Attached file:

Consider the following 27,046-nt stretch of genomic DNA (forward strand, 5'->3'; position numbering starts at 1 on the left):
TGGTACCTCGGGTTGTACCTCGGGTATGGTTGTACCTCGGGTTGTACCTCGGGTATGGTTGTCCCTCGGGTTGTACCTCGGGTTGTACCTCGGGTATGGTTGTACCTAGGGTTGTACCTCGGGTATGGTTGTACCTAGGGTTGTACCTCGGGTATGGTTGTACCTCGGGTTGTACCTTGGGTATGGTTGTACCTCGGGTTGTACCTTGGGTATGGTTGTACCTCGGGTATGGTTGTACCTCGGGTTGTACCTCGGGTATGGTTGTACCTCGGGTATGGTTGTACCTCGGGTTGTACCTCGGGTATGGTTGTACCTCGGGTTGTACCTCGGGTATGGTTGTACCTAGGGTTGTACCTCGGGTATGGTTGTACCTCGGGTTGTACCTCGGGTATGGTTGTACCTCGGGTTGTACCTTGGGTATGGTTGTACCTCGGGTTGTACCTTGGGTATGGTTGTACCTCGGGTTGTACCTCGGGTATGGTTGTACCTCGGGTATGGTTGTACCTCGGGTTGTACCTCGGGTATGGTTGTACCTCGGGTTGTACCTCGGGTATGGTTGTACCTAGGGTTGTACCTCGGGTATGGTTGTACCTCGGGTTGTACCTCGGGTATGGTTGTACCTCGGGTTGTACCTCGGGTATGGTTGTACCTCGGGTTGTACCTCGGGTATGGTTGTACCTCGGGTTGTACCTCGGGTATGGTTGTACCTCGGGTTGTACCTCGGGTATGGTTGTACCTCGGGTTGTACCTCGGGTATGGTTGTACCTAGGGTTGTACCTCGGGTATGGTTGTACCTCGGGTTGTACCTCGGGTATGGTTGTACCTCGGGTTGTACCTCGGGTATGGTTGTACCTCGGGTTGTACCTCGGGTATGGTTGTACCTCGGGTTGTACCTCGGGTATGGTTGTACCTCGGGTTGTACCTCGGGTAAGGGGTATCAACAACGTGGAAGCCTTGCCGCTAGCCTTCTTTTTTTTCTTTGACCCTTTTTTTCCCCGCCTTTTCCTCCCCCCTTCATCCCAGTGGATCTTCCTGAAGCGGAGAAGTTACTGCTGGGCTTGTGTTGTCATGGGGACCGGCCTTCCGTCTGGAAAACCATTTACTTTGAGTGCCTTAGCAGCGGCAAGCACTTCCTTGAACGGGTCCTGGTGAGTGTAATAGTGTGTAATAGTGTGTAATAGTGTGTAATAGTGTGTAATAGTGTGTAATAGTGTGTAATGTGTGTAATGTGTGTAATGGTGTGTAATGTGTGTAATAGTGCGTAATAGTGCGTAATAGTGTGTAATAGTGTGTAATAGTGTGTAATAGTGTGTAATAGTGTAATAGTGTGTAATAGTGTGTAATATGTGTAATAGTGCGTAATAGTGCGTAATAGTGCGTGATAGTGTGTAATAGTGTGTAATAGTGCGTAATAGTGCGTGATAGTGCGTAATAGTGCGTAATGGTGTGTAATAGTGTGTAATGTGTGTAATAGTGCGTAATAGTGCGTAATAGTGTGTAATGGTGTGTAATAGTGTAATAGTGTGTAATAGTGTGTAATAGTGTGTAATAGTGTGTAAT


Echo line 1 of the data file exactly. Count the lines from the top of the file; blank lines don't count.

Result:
Consider the following 27,046-nt stretch of genomic DNA (forward strand, 5'->3'; position numbering starts at 1 on the left):